Public education from ABC to Phd

Melissa Benn's picture
 3
Kate Tunstall of the Defence of Public Higher Education writes for the LSN website:

"A number of groups and individuals from across the higher education sector have launched a Defence of Public Higher Education.

We are campaigning against the withdrawal of public funding from the direct support of higher education (through the block grant scheme) and its use, instead, to fund a system of loans to support a fee-based system. This new system will create unprecedented levels of debt for students, but also for future tax payers because of the uncertainties of the repayment system.

Equally important is the way that this is being done to encourage for-profit providers – essentially, large multi-national corporations, like Pearson or Apollo Group – to enter the ‘market’. In effect, these new providers will be oriented to shareholder value and not to the public benefits that universities currently provide, to students, to the wider public and to the communities in which universities are based. The new student loan system represents a public subsidy for these new providers to make a profit.

In effect, our current system of public higher education, which has a world-wide reputation for its quality and provides excellent value for money, is to be subjected to a dangerous and destabilising political ‘fix’ despite there being no evidence that it is broken.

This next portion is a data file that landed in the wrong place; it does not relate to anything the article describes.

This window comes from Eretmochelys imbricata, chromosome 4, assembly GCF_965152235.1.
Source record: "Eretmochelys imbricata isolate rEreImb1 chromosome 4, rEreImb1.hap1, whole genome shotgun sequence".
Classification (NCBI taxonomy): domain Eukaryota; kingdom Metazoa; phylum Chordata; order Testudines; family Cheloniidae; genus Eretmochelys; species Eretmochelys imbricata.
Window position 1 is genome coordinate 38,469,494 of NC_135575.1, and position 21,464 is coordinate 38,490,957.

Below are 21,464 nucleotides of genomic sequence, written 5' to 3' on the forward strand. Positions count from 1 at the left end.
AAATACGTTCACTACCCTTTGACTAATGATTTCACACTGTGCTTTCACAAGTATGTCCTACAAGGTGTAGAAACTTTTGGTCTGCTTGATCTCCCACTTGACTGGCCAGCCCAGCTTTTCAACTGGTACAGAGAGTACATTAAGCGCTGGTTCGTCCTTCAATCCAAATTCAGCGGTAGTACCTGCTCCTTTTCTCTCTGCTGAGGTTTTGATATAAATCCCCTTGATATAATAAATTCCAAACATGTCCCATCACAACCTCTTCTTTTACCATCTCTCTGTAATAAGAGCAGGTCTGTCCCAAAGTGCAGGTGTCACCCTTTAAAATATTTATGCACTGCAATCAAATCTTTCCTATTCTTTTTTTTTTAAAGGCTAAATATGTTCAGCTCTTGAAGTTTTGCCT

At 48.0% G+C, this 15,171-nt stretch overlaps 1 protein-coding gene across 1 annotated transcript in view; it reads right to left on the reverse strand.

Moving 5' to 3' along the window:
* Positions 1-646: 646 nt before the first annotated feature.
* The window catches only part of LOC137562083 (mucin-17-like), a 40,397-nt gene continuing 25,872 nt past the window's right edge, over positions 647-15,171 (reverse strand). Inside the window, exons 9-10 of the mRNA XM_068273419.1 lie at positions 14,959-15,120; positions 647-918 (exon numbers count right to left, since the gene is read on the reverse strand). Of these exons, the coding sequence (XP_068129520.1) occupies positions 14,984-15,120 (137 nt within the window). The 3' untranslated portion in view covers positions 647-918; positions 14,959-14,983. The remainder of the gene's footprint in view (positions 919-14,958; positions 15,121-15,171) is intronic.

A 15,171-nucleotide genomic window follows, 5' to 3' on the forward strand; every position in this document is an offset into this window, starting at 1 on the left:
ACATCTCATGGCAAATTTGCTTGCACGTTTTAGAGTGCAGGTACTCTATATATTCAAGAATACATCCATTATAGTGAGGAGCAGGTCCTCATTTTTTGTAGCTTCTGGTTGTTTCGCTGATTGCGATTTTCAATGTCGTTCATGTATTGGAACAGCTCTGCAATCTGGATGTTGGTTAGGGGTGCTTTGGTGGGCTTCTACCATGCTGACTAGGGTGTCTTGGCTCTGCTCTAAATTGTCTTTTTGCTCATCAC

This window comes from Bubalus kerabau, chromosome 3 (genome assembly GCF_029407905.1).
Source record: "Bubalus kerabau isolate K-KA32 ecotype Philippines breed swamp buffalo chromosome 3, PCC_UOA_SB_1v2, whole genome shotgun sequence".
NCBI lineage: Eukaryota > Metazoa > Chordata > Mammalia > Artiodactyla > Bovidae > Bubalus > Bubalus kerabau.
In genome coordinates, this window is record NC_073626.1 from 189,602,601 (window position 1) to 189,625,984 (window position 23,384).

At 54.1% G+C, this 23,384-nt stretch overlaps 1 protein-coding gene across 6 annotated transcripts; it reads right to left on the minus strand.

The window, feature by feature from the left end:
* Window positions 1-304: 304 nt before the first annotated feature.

The new system will also have differential fees – currently between £6000 - £9000 (although, it should be anticipated that the £9000 fee cap will be lifted in the future, as recommended by the Browne Report) – where the same course will be charged at different rates according to the ‘status’ of the university offering it and its ability to get away with a higher fee.

The expectation is that students from poorer backgrounds will be more likely to be put off from applying to university because of the high cost, and even more likely to avoid the higher debt they face at more elite universities (at the same time, they are more likely to want to save costs by studying closer to home, where the local university may be one of those receiving fewer resources because of charging lower fees).